Date of Award
Doctor of Philosophy (PhD)
Chemical and Biomolecular Engineering
John C. Crocker
Programmable DNA interactions are an effective and versatile tool in the field of colloidal directed self-assembly. Colloidal systems are programmed by manipulating a variety of tunable parameters, such as particle sizes and DNA interaction strengths, and can self-assemble into a large and growing variety of colloidal crystal and gel structures. Since isotropically-interacting spherical particles generally form close-packed structures, the production and use of building blocks with anisotropic interactions, such as polyhedral particles, colloidal clusters, and patchy colloids, has been a rich research area in recent years.
This work represents a true expansion of the capabilities of DNA-directed colloidal assemblies, and presents scalable and facile processes for the high-yield generation of stable colloidal clusters and patchy particles with targeted symmetries. We have developed, in Colloidal Crystal Templating and Reprogrammable DNA Interactions, highly tunable tools for the synthesis of such anisotropic building blocks for DNA-directed assembly applications. Notably, these processes are scalable both in batch size and in the size of the resulting building blocks due to the three-dimensional nature of the templates. More notably, these systems are highly tunable and expandable. The templates are only limited by the ever-expanding library of colloidal crystals generated using DNA interactions. The tunability of DNA interactions is virtually unlimited due to DNA's ability to be reprogrammed and edited by enzymes. Finally, the constituent particles are not limited to polystyrene and gold, but can be of any material that can be synthesized into colloids on the micro- and nano-scales and subsequently functionalized with DNA.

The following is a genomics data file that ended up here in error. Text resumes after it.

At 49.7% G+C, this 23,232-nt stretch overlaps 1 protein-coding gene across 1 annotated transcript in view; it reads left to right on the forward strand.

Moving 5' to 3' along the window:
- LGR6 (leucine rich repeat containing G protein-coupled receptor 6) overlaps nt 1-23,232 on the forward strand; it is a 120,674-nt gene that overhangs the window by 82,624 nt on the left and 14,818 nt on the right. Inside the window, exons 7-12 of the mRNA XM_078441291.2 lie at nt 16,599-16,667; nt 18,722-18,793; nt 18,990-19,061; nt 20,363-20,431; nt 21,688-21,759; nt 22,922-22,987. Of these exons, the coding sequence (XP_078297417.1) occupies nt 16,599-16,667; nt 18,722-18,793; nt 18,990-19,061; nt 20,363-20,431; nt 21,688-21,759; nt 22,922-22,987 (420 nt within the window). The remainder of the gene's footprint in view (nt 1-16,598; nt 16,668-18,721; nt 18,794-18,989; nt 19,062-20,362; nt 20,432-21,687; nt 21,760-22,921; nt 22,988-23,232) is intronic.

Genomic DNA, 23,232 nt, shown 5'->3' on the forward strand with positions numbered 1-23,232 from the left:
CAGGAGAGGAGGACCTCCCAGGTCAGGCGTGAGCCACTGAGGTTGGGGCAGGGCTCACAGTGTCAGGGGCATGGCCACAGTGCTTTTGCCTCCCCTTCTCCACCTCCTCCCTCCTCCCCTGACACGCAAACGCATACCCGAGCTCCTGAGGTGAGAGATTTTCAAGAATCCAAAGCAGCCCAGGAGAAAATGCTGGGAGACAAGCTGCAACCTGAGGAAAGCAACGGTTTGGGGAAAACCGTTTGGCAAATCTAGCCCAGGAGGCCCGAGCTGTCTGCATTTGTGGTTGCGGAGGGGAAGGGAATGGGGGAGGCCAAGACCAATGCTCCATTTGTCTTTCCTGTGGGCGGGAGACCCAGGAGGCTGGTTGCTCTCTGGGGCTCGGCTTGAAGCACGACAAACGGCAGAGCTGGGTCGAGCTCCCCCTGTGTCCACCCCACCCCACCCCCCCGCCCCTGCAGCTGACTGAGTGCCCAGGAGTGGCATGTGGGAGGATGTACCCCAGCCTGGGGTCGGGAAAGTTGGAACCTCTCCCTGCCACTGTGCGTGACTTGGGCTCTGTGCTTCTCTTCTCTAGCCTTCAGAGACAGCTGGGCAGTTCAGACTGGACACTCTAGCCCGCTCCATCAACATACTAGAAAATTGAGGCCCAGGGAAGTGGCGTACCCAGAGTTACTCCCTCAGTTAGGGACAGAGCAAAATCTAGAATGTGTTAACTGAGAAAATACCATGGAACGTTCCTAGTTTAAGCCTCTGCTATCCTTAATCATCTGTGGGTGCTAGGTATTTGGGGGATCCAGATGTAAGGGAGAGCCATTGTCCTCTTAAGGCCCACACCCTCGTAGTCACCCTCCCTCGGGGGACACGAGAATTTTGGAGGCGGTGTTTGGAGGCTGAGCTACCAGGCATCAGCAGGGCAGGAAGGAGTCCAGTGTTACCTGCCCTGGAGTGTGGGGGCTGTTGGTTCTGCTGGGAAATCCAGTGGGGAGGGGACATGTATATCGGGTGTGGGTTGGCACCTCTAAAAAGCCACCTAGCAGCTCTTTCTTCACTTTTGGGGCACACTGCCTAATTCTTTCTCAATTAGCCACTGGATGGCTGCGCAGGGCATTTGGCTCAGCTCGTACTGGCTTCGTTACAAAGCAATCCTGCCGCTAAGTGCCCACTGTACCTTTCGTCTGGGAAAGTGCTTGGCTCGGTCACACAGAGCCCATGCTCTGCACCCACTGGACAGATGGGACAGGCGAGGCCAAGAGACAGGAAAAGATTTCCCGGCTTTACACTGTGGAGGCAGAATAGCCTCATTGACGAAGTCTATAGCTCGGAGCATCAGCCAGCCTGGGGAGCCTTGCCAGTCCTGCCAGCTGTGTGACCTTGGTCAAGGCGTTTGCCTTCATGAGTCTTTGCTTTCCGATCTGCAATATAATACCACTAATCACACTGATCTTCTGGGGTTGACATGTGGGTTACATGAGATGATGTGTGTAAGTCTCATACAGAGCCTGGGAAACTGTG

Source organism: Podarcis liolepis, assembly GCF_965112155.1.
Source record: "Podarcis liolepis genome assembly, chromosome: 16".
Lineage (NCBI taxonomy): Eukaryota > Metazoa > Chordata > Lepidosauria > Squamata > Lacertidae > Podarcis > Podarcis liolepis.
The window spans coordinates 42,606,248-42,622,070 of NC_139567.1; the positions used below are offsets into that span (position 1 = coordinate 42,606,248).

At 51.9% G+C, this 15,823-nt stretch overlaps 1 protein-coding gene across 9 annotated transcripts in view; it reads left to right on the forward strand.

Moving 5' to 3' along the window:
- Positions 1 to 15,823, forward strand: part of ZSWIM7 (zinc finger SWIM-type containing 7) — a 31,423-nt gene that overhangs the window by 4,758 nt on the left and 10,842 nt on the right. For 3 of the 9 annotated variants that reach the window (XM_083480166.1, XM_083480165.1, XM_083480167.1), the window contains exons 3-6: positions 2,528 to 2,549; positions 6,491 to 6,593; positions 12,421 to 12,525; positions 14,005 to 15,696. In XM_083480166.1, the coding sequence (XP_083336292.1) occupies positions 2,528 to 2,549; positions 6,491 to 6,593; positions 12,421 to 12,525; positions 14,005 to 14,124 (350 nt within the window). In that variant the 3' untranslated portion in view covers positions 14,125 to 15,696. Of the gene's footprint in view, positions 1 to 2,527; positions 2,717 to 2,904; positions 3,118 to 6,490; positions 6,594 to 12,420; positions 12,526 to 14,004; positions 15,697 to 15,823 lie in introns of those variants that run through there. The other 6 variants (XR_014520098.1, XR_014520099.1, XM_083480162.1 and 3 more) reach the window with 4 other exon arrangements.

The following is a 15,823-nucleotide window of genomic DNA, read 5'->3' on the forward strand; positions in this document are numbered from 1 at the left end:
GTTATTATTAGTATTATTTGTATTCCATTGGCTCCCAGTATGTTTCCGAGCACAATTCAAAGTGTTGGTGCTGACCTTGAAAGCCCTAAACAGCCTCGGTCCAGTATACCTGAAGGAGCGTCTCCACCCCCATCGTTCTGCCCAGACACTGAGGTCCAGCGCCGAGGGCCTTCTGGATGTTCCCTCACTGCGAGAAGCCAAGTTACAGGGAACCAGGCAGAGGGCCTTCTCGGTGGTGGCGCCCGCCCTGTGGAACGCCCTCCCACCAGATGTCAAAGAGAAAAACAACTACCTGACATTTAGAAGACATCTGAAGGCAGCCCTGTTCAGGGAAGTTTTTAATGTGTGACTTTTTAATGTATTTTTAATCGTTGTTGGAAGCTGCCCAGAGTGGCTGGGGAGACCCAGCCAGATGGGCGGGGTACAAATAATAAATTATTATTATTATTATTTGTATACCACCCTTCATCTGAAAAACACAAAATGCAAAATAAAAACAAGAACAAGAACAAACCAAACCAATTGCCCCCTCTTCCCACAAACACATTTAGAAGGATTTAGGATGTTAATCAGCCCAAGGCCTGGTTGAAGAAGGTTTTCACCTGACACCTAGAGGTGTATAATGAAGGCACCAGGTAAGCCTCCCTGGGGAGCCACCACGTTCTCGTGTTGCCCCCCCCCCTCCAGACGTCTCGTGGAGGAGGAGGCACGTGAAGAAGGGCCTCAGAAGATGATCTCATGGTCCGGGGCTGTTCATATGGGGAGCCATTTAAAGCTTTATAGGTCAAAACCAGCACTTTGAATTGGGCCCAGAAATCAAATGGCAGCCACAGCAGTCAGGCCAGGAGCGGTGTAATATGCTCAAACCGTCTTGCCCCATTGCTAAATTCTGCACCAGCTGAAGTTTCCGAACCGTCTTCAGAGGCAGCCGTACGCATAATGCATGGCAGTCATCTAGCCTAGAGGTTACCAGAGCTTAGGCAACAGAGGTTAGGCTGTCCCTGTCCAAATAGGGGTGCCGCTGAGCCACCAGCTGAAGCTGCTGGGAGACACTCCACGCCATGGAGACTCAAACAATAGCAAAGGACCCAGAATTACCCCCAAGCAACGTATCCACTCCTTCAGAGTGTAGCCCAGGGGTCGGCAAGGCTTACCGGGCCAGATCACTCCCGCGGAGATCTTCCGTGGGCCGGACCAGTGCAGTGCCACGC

Mcginley, James Thomas, "Engineering a Library of Anisotropic Building Blocks for DNA-Programmed Colloidal Self-Assembly" (2015). Publicly Accessible Penn Dissertations. 1889.